He makes the following points:
- “Charismatic worship” tends to portray the worshipper as very passive, and God as active
- The worship experience as a whole tends to be individualistic, subjective, self-indulgent, and therapeutic.
- As such, it provides an emotional outlet and form of empowerment for women in a church culture where often only men are given official leadership positions
- Love is portrayed in an idealised, adolescent, simplistic manner, and people sing about a fairytale happy ending where God comes along and solves everything
- Related to this, God/Jesus is often portrayed as a Prince Charming-style superhero, who turns up and magicks everything better
- Songs portray Christians less as sinners in need of forgiveness than as unfulfilled people in need of healing. The cross of Christ is almost absent, and is replaced by an emphasis on the majesty and closeness of God.
- Most of the songs talk in terms of I/You, and focus on subjective experience
- The Christian is portrayed as passive in the “Potter's hand”, but this passivity gives no account of suffering or pain – the source of problems is ignored.
- “Lord” is used of God in a way which encourages trust in a community where everyone worships the same God.
- In the end, Percy argues, what we find in charismatic worship is just a sacralised version of a secular culture which is steeped in erotic imagery, where love is like the love you find in a Mills and Boon book – there's no cost, no commitment to working through difficulty and pain, and it's all about feelings and subjectivity.
There are clearly some bones to pick here. To the extent that charismatic worship is erotic, that's nothing new – go read some mystical theology, some Hans Urs von Balthasar some old commentaries on the Song of Songs, or even the Bible and you'll find plenty of (often surprisingly explicit) uses of erotic language to talk about our relationship with God.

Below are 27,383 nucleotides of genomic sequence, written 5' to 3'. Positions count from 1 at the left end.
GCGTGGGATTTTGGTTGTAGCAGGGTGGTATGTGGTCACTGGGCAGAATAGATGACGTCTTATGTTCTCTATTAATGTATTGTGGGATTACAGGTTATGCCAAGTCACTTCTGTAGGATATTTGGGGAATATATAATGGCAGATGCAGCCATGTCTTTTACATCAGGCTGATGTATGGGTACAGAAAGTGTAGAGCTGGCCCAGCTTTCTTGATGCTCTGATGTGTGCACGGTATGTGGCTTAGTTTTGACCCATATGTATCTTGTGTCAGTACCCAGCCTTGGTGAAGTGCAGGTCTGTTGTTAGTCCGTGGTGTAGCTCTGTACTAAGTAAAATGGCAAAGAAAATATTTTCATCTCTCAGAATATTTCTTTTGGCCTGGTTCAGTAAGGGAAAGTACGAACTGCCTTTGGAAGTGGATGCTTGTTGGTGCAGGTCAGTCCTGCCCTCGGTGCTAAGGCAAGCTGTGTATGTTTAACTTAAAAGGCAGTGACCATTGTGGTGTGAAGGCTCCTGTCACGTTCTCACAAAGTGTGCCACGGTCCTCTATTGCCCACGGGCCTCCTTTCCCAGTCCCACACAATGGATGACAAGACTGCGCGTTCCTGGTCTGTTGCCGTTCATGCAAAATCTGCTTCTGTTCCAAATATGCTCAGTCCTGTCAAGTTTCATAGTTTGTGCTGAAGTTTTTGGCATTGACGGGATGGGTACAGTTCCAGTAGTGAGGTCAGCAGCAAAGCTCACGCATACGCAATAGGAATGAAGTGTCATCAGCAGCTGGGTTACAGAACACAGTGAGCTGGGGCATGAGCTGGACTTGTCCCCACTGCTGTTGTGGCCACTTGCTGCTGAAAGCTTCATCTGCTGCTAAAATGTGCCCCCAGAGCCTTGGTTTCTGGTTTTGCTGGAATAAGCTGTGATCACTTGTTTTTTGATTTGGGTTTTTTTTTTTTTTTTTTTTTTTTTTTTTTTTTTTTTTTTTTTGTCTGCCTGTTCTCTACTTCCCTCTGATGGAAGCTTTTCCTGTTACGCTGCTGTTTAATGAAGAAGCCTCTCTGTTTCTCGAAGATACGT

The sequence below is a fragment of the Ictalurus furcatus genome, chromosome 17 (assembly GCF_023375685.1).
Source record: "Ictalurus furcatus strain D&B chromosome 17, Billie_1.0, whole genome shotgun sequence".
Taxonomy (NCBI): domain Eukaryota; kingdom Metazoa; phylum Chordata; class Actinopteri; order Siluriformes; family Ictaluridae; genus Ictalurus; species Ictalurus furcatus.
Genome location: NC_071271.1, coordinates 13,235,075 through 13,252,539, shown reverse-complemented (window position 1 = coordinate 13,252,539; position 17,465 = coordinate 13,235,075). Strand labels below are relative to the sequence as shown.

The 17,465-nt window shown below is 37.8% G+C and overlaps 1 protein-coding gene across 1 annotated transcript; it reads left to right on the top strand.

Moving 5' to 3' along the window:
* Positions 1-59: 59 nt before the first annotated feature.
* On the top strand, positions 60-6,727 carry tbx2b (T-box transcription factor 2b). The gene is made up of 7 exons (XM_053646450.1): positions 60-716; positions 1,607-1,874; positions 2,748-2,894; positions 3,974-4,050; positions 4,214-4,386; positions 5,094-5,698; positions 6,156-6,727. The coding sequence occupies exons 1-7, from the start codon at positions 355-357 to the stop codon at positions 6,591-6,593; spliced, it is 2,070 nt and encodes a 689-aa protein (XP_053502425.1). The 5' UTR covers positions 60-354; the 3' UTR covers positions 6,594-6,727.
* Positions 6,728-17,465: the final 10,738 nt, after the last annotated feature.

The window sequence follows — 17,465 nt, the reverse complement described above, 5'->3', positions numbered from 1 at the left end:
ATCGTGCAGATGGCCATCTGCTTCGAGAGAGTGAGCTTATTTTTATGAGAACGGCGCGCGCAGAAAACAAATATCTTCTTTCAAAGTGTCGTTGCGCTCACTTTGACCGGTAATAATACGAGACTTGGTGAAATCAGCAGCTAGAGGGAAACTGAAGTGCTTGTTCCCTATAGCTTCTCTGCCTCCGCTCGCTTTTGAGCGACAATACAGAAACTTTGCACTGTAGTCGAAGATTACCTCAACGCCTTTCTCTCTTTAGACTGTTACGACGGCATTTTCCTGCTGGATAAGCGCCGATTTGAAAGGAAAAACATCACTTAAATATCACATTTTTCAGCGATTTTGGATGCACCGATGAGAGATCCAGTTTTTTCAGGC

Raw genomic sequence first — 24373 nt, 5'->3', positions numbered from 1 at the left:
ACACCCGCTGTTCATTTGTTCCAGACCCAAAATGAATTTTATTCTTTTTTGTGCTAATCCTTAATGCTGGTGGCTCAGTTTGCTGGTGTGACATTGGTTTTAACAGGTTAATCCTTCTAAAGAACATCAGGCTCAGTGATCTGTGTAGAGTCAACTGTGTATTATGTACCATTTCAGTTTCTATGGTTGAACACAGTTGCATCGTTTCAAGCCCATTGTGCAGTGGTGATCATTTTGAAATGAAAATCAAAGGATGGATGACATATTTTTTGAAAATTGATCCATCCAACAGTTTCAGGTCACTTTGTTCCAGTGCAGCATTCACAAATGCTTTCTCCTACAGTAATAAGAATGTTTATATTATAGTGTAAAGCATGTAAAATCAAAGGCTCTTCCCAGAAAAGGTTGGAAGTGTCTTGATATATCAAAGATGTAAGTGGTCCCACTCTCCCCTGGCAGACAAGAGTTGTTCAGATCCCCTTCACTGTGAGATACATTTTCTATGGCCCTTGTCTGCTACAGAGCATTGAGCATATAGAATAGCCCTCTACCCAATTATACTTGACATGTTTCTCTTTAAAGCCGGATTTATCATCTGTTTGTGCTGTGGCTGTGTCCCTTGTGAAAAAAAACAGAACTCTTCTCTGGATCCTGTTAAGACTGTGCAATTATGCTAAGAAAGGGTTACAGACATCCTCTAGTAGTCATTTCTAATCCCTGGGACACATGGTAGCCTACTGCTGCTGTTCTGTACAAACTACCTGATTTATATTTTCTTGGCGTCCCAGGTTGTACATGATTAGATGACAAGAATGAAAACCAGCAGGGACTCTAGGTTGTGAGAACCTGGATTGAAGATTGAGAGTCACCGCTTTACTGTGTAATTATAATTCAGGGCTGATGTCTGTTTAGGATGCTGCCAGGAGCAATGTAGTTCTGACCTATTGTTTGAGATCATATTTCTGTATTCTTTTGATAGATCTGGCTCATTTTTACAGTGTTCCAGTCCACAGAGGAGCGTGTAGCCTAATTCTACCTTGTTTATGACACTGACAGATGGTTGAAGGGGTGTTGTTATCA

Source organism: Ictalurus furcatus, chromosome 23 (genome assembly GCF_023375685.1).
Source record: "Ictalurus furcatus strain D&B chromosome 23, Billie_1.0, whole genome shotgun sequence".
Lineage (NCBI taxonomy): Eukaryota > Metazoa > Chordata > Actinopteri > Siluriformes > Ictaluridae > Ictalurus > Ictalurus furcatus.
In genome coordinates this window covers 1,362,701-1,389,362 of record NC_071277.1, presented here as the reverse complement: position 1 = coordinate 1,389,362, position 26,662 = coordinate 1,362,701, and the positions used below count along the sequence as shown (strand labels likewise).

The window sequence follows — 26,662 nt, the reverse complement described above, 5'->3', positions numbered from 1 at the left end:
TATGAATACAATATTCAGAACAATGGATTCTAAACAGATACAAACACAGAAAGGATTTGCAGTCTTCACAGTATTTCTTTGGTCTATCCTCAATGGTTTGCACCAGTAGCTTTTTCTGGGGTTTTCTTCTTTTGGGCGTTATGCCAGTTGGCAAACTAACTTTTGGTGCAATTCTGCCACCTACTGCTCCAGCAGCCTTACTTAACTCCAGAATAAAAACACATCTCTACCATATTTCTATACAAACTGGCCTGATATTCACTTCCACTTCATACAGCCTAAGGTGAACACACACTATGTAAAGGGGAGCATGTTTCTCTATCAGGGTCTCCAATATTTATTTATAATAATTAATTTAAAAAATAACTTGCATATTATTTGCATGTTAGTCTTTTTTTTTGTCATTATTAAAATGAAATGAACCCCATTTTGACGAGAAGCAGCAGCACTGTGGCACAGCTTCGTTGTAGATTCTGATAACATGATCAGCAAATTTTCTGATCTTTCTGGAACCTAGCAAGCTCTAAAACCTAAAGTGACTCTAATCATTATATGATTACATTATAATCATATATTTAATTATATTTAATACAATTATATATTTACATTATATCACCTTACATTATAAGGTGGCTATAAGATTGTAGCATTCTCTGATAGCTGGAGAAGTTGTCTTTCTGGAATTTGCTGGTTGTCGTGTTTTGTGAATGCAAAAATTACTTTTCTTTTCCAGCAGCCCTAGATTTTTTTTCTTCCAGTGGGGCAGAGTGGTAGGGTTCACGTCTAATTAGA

I think Percy's more interesting not for the suggestion that charismatic worship is erotic, but for his criticisms of the sort of erotic love that is portrayed – shallow, individualistic, adolescent – these are the things that struck home when I read him. He's describing, I think, quite a particular moment in the history of charismatic worship. The songs I remember singing in the late 80s were much more about being bold and strong, strongholds tumblings down – all weirdly military. And more recently there's been a bit of a shift, I think, towards songs which deal with suffering, "Blessed be your name" the classic example. Maybe the songs Percy talks about are adolescent because so, in many ways, is the charismatic movement, which hasn't been around that long. But still, something there strikes me as quite insightful.
And whether you buy Percy's reading of charismatic worship or not, it highlights the theological element of the songs we sing – the words matter, because they shapes how we see our relationship to God, the church and the world. More meaning, less na na na na na, please.